Friday, July 27, 2012

Choose2Matter: Don’t Underestimate Students

Too many people, including educators and students, feel insignificant. But what happens when you know you matter and you understand that your actions count? What happens when you recognize that you are not only important, but essential? @AngelaMaiers poses these questions in advancing the You Matter (#YouMatter) movement.

As Angela observes, the You Matter movement both lifts us up and challenges us. We are lifted up by the recognition that each of us is a genius. We are challenged by the assumption that our contributions are needed by the world.
The implication for schools, states Angela, is that it is not enough to support student success. We must support students’ significance. We should focus on supporting student significance now, not just on preparing students for significance at some point in their future.
We are underestimating our students, emphasizes Angela. Our students need us to believe they are capable of doing world changing work. To illustrate this, Angela shares a video in which students ask teachers to “believe in me . . .trust me . . . hear me . . . inspire me . . . help me . . .empower me . . . honor me.”

Last week, four teachers from the York County School Division in Virginia joined Angela Maiers in spreading the You Matter message at the #BLC12 (Building Learning Communities 2012) Conference. They described examples of their students doing work that matters, meaningful work that makes a difference.

Charitable Investment Strategists
Third grade students at two separate elementary schools made decisions regarding how to invest actual donations in OxFam in a way that would provide the most benefit. The students researched the effectiveness of fertilizing soil with manure compared to fertilizing soil with worms. Each class focused on and advocated one fertilizing option. They wrote persuasive essays and performed persuasive skits via Skype to classes in other schools to convince the students in eight classes how to invest the donation. [presented by Elizabeth Hoffman and Melissa Overton (@2teachlearngrow); implemented with Eric Postman (@epostmanetf), Krystal Kosanovich (@MrsKosan), Regina Riddick, Regina Zimmerman, Brandi Bolling, and Jen Litts) 

Student Skypes to promote his class' charitable investment strategy.

Online Book Reviewers
Middle school students created and published online videotaped reviews of books available at the school library. Next year their reviews will be accessible via the school YouTube site and via QR codes affixed to books in the school library. When choosing a book at the school library, schools will be able to consider their peers’ recommendations by watching the book reviews. Because students are encouraged to bring their own digital devices to school, they will be able to go to the library and scan the QR code on a book with their smart phone, tablet, etc. ( or use a school-owned device) to see the book review. Alternatively, students will be able to access YouTube from home or school to see book reviews. (presented by  Jan Myers; implemented with Abby Paddua)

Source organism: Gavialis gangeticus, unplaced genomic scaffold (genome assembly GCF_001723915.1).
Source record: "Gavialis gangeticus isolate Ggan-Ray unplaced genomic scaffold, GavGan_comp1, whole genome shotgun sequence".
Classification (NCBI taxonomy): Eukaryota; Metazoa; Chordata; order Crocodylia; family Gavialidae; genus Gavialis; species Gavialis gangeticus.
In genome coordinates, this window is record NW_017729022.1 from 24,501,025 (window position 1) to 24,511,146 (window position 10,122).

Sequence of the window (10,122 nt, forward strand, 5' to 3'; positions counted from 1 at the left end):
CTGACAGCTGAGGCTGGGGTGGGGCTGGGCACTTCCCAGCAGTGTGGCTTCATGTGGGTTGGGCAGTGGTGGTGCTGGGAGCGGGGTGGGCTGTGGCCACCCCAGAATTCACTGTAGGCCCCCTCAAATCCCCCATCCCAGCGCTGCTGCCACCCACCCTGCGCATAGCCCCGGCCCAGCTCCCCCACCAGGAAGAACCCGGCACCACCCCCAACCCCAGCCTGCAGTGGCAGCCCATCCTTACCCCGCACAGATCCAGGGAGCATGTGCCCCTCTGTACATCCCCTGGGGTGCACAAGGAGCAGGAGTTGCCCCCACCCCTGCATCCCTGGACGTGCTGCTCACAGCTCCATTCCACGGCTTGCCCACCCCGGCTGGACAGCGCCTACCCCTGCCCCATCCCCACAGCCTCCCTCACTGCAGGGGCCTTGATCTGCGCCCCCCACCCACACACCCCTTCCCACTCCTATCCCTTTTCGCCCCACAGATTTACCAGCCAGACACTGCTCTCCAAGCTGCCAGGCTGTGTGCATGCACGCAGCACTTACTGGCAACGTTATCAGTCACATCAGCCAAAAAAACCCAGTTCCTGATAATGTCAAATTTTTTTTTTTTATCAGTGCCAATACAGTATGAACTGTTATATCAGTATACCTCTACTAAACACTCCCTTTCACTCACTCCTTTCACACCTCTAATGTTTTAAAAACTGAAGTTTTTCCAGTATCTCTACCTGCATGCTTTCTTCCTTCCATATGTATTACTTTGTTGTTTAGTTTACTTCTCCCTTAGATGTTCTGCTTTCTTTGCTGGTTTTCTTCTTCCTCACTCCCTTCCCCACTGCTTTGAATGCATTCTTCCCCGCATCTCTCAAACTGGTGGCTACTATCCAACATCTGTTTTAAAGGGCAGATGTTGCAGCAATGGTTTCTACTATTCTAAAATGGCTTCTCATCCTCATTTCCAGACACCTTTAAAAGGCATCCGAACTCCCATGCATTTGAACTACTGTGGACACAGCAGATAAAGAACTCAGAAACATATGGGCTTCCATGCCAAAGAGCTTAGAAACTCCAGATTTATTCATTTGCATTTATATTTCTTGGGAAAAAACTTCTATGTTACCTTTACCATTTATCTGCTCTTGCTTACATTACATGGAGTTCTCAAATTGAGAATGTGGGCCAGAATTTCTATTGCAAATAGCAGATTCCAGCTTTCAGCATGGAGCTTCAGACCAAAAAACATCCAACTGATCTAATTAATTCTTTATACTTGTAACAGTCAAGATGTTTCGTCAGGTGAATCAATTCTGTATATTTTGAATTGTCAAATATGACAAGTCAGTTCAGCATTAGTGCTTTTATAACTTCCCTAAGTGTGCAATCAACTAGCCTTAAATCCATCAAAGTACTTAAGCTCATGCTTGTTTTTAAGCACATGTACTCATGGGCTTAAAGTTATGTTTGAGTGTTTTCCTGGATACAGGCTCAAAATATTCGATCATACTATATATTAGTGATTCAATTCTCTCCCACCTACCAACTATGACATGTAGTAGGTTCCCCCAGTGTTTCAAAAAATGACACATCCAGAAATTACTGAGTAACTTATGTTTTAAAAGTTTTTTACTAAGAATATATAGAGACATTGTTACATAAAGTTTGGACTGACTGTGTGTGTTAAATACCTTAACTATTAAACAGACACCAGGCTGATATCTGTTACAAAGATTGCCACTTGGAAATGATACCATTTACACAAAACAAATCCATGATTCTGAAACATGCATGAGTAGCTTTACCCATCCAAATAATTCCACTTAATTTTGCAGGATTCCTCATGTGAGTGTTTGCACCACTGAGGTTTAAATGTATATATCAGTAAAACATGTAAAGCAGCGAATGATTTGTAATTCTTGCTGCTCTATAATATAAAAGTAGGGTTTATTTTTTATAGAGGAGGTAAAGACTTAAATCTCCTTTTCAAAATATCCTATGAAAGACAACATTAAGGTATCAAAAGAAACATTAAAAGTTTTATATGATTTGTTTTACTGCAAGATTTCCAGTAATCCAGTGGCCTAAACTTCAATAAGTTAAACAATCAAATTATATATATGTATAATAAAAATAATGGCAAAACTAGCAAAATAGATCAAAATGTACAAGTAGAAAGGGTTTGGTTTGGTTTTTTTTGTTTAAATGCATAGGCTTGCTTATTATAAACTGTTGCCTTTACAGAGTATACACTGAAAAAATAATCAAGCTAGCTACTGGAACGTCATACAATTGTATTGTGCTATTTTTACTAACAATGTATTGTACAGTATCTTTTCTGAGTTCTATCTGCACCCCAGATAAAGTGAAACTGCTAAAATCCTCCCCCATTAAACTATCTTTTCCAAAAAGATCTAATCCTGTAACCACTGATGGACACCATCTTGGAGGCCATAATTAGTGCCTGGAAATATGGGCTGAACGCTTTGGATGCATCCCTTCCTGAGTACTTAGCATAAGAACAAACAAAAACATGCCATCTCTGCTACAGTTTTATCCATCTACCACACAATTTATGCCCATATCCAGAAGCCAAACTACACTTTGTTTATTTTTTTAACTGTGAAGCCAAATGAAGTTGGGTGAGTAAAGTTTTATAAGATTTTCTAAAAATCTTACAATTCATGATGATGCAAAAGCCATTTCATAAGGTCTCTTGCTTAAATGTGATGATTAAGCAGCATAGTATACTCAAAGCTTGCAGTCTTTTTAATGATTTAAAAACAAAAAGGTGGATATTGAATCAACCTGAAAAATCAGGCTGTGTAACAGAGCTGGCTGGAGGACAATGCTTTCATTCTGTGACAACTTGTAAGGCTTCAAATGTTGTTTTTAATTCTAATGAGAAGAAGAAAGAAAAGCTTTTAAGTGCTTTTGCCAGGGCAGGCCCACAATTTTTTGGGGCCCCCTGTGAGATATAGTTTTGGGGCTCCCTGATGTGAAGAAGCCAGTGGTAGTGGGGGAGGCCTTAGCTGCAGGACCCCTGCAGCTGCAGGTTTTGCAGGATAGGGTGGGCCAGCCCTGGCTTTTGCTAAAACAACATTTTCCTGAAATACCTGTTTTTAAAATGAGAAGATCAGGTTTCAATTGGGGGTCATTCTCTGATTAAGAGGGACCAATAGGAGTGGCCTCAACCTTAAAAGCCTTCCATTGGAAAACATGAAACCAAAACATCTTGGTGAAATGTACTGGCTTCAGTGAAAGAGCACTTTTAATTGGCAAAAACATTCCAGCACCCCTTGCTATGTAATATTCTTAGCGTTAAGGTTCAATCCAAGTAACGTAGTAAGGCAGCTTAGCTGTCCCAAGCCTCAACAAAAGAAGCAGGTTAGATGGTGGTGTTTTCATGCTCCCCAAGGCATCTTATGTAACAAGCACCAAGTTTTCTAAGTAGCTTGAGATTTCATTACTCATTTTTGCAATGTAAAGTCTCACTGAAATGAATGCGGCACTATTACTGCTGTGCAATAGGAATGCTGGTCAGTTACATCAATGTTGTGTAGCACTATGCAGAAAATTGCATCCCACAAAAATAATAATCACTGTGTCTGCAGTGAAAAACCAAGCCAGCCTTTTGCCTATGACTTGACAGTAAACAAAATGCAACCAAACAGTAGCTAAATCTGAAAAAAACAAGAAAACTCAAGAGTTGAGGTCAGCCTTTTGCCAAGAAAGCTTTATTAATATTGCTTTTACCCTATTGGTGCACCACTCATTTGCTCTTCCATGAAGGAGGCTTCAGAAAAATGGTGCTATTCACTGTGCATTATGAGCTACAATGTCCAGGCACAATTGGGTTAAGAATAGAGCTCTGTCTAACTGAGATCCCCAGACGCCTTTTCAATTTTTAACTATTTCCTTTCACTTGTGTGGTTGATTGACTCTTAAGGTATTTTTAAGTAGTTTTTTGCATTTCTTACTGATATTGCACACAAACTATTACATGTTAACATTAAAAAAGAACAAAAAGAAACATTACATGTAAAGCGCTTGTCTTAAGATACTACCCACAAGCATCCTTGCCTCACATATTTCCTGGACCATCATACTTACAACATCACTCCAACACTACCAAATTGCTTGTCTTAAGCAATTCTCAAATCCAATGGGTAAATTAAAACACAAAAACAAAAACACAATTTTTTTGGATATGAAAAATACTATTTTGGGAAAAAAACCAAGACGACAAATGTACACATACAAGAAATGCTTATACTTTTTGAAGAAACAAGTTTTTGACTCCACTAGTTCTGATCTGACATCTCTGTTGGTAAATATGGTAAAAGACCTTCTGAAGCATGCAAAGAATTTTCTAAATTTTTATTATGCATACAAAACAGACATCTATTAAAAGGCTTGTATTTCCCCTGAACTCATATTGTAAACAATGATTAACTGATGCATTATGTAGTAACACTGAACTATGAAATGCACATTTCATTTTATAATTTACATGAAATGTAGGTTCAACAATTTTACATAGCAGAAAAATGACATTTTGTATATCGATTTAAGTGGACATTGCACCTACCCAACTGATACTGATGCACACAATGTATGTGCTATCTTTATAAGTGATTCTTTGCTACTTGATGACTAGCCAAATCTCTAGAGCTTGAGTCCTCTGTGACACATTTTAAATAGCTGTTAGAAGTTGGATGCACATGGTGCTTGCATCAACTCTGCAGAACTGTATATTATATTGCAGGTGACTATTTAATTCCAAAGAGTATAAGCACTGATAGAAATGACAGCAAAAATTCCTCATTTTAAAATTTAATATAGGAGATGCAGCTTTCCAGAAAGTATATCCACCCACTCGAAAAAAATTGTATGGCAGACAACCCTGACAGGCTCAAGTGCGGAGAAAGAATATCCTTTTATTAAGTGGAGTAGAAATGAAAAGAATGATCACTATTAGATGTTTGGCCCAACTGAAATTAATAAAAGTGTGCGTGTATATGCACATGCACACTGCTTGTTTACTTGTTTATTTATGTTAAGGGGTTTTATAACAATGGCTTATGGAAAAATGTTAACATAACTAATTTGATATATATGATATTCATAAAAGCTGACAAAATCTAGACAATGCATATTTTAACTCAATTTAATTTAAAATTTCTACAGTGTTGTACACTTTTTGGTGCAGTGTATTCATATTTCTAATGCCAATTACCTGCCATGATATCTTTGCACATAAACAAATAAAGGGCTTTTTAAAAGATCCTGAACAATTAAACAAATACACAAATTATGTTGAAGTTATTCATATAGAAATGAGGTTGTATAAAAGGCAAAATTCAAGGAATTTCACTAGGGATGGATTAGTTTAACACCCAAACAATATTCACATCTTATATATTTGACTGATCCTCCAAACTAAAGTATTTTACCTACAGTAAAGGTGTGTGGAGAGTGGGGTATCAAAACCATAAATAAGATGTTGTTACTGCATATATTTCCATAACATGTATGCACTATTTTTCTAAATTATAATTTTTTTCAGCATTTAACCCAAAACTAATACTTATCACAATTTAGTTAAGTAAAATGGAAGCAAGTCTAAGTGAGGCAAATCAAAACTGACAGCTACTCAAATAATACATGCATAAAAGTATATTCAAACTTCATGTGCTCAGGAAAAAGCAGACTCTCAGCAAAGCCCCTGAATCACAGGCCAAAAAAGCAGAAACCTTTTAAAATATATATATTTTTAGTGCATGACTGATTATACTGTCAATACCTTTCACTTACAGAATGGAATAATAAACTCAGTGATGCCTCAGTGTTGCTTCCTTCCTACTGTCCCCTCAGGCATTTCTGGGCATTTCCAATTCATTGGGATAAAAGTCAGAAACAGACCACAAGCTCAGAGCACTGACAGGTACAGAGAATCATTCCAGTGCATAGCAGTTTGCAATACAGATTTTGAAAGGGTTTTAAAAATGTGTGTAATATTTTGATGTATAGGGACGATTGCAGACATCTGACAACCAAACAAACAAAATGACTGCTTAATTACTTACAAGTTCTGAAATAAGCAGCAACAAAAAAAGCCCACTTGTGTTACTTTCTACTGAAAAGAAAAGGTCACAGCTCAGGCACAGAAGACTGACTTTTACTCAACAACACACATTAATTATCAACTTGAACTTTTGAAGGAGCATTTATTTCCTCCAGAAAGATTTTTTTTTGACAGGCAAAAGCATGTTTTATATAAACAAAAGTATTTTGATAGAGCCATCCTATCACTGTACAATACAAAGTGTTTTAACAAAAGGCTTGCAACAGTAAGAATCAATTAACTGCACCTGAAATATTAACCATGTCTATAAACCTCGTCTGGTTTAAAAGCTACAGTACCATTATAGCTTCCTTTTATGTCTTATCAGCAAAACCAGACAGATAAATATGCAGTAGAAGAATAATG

Producers of Video Tutorials
High school students created video tutorials that explained important biological concepts by relating the content to topics that are familiar to most people. For example, one pair of students posted a video tutorial that explained the biological concept of competitive exclusion by connecting it to the fiercely competitive academic climate among many contemporary high school students. (presented by Amy Holtschneider; @aholtschneider)
What happens when you know your actions count?
Knowing that their work had meaning beyond a grade, and knowing that the world needed their unique gifts, these students committed themselves fully to the work. Jan Myers observed that the middle school students who typically were reluctant readers were particularly engaged in creating the online book reviews. Elizabeth Hoffmann shared that the elementary students were so committed to advocating their charitable investment strategy that they clamored to skip recess and stay after school to work on the projects. After the investment decision was made, the students wanted to continue the work on their cause. They wanted to know how else they could raise money for OxFam. Clearly, the students were committed to their work. They were not just working for academic success: they were working to be significant. Each student knew, in the words of Angela Maiers, “I am a genius and the world needs my contribution.”
What can we each do?
The You Matter movement both lifts us up and challenges us. We need to let others know that they matter and that the world needs their gifts. As teachers, Principals, Superintendents, and other educators, we need to let our colleagues know that their work matters.

We also need to let students know that their work matters. We need to give them opportunities to do transformative work that makes a difference locally, nationally, and/or globally. We need to encourage them to #choose2matter.

Encouraging students to make their mark